Veit's Blog

Jeptha Creed, or: How I Learned to Love Vodka


Vodka is odor- and flavorless, and it’s made from potatoes. At least that’s what Smirnoff tried to make us believe when it was bought by Heublein in 1939. “White Whiskey” without smell or taste was a great marketing strategy for the time, but it didn’t do justice to the drink. I’m not a big vodka drinker myself—I prefer whiskey and other richer spirits—, and so for a long time I also believed that it is a sign of good Vodka if it doesn’t taste like anything. I now know the error of my ways.

As a few of you might know, I visited my partner’s family back in March. Her immediate family lives in Louisville, KY, right in the heart of Bourbon Country. Of course this was an opportunity too good to pass up, so we visited quite a few distilleries. Most of the tours were very enjoyable, and I got to drink a lot of different spirits of impeccable quality. One of the highlights, however, was our tour of the Jeptha Creed distillery.

Jeptha Creed is a newcomer to liquor; the distillery opened only a few months before our visit. There is a large amount of heritage intertwined with the new, however, and their signature Bloody Butcher corn has been grown by the family for over 150 years.

The distillery is small and familial-feeling, and the tour guide we had was nice and knowledgeable. Our little group of four was the only one he had to entertain at the time, so he made it feel both entertaining and enlightening.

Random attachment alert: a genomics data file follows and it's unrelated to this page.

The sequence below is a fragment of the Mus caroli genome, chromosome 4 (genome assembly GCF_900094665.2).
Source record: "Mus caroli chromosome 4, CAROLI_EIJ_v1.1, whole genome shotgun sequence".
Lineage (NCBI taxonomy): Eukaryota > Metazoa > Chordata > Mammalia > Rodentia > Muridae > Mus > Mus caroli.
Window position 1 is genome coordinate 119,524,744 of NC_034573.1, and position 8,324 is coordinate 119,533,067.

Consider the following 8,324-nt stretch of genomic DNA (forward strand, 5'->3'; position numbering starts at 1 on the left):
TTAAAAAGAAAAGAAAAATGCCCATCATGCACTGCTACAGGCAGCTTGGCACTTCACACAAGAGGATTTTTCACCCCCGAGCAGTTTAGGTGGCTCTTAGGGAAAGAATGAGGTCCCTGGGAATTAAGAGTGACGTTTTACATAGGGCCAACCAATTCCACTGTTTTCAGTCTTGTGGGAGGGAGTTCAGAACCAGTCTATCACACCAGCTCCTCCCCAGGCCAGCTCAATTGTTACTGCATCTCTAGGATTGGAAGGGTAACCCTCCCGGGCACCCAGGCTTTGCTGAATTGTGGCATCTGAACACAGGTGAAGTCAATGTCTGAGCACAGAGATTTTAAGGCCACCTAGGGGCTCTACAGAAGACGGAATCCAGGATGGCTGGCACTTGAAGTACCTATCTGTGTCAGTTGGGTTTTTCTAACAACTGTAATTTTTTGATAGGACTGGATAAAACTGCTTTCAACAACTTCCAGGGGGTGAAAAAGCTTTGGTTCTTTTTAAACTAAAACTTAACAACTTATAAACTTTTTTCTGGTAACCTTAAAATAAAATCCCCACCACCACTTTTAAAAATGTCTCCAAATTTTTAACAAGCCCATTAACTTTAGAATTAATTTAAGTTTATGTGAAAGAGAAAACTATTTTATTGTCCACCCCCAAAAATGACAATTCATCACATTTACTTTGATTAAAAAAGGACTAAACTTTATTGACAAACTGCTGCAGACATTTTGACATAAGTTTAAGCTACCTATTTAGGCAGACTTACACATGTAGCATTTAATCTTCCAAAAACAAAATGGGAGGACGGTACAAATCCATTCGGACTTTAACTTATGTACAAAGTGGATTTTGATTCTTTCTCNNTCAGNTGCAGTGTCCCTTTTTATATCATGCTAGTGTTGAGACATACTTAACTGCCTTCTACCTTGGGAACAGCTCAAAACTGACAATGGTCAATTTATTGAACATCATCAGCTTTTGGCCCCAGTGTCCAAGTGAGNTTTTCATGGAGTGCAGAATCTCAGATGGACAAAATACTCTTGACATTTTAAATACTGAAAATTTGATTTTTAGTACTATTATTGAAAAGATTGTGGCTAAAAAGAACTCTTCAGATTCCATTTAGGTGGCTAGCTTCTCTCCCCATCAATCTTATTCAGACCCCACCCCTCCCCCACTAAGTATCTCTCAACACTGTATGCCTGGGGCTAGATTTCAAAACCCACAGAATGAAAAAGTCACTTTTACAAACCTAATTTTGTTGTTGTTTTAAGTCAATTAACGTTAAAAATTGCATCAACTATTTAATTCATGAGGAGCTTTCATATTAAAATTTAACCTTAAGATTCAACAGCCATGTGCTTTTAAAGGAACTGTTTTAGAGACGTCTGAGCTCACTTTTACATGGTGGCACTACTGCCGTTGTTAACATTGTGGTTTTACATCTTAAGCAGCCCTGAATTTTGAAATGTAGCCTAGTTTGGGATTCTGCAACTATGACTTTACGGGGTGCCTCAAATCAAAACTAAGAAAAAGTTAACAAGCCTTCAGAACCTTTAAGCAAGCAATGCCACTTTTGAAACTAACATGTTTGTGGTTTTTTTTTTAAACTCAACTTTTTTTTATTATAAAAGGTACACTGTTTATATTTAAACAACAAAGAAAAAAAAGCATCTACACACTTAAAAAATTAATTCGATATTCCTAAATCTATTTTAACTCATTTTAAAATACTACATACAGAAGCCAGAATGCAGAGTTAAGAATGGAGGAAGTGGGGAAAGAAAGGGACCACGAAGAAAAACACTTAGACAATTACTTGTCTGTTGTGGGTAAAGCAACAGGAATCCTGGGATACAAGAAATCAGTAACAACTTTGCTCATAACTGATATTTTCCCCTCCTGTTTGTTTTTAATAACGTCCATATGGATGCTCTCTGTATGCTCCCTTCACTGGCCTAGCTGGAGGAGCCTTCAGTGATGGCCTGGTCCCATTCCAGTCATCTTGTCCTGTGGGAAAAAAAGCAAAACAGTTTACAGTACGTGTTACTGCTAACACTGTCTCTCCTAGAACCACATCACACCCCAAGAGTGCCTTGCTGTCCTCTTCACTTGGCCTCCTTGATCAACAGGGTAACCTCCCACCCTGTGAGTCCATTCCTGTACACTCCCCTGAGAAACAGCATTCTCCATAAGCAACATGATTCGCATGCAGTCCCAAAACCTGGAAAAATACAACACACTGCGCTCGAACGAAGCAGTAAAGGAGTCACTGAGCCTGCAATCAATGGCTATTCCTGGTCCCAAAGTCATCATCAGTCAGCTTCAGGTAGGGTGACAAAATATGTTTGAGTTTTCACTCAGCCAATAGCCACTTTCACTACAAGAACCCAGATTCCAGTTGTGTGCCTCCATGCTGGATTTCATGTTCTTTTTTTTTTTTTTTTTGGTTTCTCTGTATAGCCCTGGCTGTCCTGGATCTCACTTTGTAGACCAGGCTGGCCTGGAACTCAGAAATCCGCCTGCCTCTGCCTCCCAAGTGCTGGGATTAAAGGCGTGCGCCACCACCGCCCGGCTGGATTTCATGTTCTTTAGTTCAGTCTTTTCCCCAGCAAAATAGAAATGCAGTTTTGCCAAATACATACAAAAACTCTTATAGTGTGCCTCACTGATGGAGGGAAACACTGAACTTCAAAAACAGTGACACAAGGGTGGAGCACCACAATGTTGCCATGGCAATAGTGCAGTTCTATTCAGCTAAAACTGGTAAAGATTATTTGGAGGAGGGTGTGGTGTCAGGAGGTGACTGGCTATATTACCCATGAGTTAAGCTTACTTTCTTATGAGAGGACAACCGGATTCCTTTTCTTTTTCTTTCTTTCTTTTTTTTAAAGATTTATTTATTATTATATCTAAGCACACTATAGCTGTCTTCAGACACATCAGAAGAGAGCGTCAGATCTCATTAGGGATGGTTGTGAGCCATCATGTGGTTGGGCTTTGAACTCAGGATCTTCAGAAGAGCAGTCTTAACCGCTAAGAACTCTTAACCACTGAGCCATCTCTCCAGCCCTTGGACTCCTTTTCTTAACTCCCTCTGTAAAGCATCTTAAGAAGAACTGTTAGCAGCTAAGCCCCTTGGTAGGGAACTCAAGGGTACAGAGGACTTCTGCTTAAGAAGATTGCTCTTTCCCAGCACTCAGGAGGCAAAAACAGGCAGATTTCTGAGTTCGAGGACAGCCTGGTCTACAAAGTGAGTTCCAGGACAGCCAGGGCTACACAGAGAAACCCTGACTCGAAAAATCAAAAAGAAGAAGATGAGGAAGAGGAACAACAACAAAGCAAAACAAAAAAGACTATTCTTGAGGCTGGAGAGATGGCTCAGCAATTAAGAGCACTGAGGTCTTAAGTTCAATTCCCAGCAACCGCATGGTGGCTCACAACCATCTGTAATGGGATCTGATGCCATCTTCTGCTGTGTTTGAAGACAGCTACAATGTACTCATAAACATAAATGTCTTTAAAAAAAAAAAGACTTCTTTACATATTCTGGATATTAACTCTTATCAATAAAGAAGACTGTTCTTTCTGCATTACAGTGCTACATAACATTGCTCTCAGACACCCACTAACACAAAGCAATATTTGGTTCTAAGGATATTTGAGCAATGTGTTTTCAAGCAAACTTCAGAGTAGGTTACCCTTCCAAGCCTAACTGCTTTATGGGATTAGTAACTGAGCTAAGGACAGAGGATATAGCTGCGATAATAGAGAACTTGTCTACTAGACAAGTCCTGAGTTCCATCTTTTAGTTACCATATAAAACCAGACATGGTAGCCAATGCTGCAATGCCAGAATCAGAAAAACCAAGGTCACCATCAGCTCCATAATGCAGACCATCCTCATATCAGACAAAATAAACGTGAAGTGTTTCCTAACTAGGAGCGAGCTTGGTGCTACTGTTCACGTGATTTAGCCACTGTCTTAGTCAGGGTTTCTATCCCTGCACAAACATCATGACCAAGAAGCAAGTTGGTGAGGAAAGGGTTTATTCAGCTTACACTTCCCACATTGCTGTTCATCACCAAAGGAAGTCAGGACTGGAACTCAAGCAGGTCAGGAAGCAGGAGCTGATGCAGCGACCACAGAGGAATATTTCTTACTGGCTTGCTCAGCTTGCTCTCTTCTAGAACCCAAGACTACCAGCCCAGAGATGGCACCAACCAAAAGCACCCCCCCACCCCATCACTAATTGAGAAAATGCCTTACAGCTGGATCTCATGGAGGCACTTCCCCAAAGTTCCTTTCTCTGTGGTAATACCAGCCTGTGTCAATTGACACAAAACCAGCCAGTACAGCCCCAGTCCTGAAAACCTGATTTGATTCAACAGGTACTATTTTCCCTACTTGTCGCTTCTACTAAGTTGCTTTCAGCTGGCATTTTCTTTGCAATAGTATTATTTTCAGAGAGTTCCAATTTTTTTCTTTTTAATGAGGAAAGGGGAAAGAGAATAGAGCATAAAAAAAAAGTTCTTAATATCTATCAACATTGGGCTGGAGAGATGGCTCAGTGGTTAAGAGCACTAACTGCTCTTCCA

Of course the best part was the tasting. I’m not sure whether it was because we were the only ones at the bar, but we got to try ten or so of their creations, leaving me pleasantly buzzed and a little bummed that I couldn’t bring any more bottles back home.

Get to the point already

Back to the vodka. Because the distillery is so young and needs to get its foot in the door, it currently mostly sell moonshine and vodka, with its bourbon being sold out a lot and, to my knowledge, only available in Kentucky. The guide started with a big bottle of their signature vodka, telling us that it might not taste like the vodka we know. Boy, was that an understatement. It was actually good! It had a rich, pleasant taste, a note of corn and a delightful texture that I don’t really know from clear spirits. I was floored.

Of course, all of their infusions—lemon, blueberry, and all that jazz— were great as well, though they usually are, especially with a good vodka base. But I had my mind set on that tall bottle of straight, clear, and humble liquor.

To cut a long story short, next time we visit family I’ll bring a bigger bag.